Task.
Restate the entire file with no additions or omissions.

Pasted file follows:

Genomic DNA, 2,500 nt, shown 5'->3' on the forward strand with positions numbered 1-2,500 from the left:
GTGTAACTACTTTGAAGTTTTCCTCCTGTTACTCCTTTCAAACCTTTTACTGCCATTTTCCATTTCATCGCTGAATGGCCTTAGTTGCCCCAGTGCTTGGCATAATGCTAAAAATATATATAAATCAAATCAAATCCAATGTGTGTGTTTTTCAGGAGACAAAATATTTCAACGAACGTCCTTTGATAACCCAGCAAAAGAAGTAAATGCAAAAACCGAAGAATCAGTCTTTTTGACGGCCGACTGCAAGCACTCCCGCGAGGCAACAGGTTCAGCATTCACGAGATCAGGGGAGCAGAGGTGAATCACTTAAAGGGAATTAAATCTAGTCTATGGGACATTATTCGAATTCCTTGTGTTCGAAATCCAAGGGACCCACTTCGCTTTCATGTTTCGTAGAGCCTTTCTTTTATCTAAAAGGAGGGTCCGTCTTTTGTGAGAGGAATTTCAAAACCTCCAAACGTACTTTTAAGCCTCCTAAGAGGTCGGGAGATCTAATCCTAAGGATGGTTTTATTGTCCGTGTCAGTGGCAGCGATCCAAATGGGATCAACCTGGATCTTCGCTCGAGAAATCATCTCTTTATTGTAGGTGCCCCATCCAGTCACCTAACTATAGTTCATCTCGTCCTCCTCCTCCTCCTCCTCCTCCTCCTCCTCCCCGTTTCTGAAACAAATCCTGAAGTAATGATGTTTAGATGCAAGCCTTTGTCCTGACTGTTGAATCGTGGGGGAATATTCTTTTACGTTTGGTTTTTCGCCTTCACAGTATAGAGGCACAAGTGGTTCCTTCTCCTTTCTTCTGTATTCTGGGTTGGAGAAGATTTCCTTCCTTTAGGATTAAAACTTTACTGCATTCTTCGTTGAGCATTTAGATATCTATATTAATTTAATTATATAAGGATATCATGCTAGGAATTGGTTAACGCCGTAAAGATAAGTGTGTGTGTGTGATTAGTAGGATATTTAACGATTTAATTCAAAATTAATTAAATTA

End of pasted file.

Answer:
Genomic DNA, 2,500 nt, shown 5'->3' on the forward strand with positions numbered 1-2,500 from the left:
GTGTAACTACTTTGAAGTTTTCCTCCTGTTACTCCTTTCAAACCTTTTACTGCCATTTTCCATTTCATCGCTGAATGGCCTTAGTTGCCCCAGTGCTTGGCATAATGCTAAAAATATATATAAATCAAATCAAATCCAATGTGTGTGTTTTTCAGGAGACAAAATATTTCAACGAACGTCCTTTGATAACCCAGCAAAAGAAGTAAATGCAAAAACCGAAGAATCAGTCTTTTTGACGGCCGACTGCAAGCACTCCCGCGAGGCAACAGGTTCAGCATTCACGAGATCAGGGGAGCAGAGGTGAATCACTTAAAGGGAATTAAATCTAGTCTATGGGACATTATTCGAATTCCTTGTGTTCGAAATCCAAGGGACCCACTTCGCTTTCATGTTTCGTAGAGCCTTTCTTTTATCTAAAAGGAGGGTCCGTCTTTTGTGAGAGGAATTTCAAAACCTCCAAACGTACTTTTAAGCCTCCTAAGAGGTCGGGAGATCTAATCCTAAGGATGGTTTTATTGTCCGTGTCAGTGGCAGCGATCCAAATGGGATCAACCTGGATCTTCGCTCGAGAAATCATCTCTTTATTGTAGGTGCCCCATCCAGTCACCTAACTATAGTTCATCTCGTCCTCCTCCTCCTCCTCCTCCTCCTCCTCCTCCCCGTTTCTGAAACAAATCCTGAAGTAATGATGTTTAGATGCAAGCCTTTGTCCTGACTGTTGAATCGTGGGGGAATATTCTTTTACGTTTGGTTTTTCGCCTTCACAGTATAGAGGCACAAGTGGTTCCTTCTCCTTTCTTCTGTATTCTGGGTTGGAGAAGATTTCCTTCCTTTAGGATTAAAACTTTACTGCATTCTTCGTTGAGCATTTAGATATCTATATTAATTTAATTATATAAGGATATCATGCTAGGAATTGGTTAACGCCGTAAAGATAAGTGTGTGTGTGTGATTAGTAGGATATTTAACGATTTAATTCAAAATTAATTAAATTA